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How Can INTEL Extract Higher Selling Prices?

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By alan81
April 9, 2003

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There has been a steady trend in the computer industry over the last 15 years of ever decreasing selling prices, along with an increase in market size. In order to penetrate more of the market, the selling prices must come down. It used to be common for a PC to cost over $4000, and the bottom end products were closer to $1500. Today, the bottom end products are closer to $500 and the high end closer to $2000. This has as much to do with all the other components in the system as well as the CPU. The past few years have been painful because the demand has remained stagnant, if not down while selling prices have been reduced in an effort to both boost demand and match supply with that demand. Intel has several cost reduction programs (300mm wafers, 90nm technology) on the roadmap that will reduce product cost thus improving gross margin at a given selling price.

So what is Intel doing about it?
They are attacking this problem on several fronts. I think the primary effort is market differentiation. They are designing and position products to maximize revenue from the various segments. To this end, they push Celeron for low-end desktops and Xeon for low end Servers. They have Pentium for high-end desktops and Itanium for high-end servers. They are now pushing the new Pentium-M and Centrino brand for high-end notebooks. I expect in the next year we will see a product designed to differentiate the low-end notebook from the desktop Celeron products.

The next effort is to get more Intel silicon into each PC. They have regained the chipset market with the 845 series chips, and will soon be coming out with the 865 series that should maintain a leading presence in the chipset market. Part of this push is to continue to integrate more of the motherboard functionality and devices into the Intel chipset silicon. With the new Centrino brand they are also pushing Intel wireless silicon and software into the notebook.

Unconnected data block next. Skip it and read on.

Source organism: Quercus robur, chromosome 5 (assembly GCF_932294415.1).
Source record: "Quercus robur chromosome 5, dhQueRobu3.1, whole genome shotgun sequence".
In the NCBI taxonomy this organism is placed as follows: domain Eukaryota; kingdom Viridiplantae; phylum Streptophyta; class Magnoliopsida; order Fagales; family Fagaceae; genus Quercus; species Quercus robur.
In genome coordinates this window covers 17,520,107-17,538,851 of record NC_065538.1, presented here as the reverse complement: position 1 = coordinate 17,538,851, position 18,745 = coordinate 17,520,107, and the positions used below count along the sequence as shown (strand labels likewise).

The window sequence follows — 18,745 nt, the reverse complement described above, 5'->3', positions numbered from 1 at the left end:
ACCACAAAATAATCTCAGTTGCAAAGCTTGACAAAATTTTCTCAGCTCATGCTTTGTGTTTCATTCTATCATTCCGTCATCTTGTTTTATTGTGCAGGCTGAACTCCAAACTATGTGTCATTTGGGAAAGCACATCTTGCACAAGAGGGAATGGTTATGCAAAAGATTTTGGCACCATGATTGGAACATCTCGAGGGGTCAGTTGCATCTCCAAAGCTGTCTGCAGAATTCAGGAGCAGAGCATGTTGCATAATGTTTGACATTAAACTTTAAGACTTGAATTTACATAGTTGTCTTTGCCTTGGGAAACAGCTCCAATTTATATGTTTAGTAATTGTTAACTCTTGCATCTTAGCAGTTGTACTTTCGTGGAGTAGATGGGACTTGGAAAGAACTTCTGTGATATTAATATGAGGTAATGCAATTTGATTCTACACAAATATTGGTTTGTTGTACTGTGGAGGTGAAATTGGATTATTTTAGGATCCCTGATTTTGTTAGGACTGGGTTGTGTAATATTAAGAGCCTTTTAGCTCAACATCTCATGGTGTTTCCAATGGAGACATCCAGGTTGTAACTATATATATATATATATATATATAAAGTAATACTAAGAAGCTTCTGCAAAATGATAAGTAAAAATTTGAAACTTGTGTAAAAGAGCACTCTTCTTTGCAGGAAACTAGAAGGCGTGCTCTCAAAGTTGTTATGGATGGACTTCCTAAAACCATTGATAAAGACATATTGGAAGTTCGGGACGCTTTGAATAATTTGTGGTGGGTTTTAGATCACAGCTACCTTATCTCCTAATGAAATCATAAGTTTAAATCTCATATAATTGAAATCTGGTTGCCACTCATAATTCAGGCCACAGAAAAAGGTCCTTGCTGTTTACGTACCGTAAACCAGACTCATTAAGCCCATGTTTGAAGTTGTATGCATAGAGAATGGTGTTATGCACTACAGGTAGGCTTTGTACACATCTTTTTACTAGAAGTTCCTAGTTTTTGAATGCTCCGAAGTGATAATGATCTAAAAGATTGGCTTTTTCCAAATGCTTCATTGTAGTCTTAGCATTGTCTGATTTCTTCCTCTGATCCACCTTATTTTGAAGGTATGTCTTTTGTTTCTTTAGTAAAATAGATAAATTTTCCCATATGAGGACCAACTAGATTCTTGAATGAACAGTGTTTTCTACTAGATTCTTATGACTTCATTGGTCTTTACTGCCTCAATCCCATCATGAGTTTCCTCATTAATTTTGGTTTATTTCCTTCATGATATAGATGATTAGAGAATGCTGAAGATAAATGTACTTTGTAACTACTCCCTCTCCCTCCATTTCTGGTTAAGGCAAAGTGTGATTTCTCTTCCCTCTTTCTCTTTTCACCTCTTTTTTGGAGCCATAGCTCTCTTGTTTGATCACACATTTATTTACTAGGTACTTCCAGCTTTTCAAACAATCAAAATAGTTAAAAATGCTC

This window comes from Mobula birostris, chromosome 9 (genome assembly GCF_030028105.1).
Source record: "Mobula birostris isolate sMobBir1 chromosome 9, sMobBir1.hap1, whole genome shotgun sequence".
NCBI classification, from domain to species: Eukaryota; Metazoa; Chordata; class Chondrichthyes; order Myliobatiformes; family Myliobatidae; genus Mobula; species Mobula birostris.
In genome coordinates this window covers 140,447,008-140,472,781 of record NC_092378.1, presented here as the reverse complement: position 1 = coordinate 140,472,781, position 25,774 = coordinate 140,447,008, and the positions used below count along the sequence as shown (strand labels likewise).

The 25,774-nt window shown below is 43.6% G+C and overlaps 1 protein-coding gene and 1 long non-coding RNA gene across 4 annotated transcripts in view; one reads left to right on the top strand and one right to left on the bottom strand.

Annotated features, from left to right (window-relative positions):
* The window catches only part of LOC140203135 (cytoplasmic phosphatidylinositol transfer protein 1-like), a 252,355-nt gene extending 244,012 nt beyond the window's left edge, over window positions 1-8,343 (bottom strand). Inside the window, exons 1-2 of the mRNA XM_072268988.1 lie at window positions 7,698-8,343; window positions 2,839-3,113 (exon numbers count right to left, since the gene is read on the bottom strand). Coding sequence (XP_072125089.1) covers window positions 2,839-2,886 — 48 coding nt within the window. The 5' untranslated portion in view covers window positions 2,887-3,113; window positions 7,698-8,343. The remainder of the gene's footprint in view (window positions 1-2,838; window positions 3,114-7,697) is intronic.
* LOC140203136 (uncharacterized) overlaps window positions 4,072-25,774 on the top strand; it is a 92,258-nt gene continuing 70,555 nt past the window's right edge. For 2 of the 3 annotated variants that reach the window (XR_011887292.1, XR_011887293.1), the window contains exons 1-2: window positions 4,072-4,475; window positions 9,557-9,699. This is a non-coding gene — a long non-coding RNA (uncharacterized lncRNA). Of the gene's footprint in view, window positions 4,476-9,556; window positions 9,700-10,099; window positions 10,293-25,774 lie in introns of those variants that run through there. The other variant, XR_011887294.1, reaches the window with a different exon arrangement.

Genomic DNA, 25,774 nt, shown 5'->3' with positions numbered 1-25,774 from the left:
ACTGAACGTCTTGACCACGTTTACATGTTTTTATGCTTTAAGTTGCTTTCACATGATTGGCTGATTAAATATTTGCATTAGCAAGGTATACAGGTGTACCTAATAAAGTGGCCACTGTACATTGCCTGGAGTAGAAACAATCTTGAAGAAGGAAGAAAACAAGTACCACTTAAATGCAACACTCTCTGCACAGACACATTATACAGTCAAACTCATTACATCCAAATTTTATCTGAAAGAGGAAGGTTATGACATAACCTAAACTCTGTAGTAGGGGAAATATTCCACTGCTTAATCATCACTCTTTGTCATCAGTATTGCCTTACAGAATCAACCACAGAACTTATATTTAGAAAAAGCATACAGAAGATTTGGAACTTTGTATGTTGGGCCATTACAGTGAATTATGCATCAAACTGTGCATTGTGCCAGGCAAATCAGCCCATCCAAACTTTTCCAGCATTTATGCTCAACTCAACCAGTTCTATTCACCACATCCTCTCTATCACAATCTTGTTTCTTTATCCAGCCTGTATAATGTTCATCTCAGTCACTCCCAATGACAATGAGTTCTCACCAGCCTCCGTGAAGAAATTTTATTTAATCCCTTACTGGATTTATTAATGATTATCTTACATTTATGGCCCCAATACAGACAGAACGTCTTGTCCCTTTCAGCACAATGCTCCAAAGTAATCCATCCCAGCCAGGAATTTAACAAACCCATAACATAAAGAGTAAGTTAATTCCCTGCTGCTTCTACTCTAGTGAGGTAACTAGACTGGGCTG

Another key area is pushing Intel silicon into more than just the PC client. They are now putting Intel silicon into the network infrastructure that connects the client desktop to the servers. They are also pushing hard into the mobile client (cell phone, PDA, etc...) area. The long-term vision I have is Intel silicon in the server going through Intel silicon in the network to an Intel client either on the desk or mobile. If Intel can gain some synergies through ownership of all links in the system they will be unstoppable.

One of the keys to making all this happen is having the manufacturing expertise and cost structure to make all these products cheaper, faster, and lower power than the competition. They plan to do this through the use of more advanced lithographic fab process technology. They get the capacity through their copy exactly factory strategy.

In summary, they will boost revenue through improved product differentiation and penetration into new markets, which provides more value to the customer. They will reduce costs from improved manufacturing efficiencies, which should allow an improvement in gross margins.

An improvement in the overall economy wouldn't hurt either :-)

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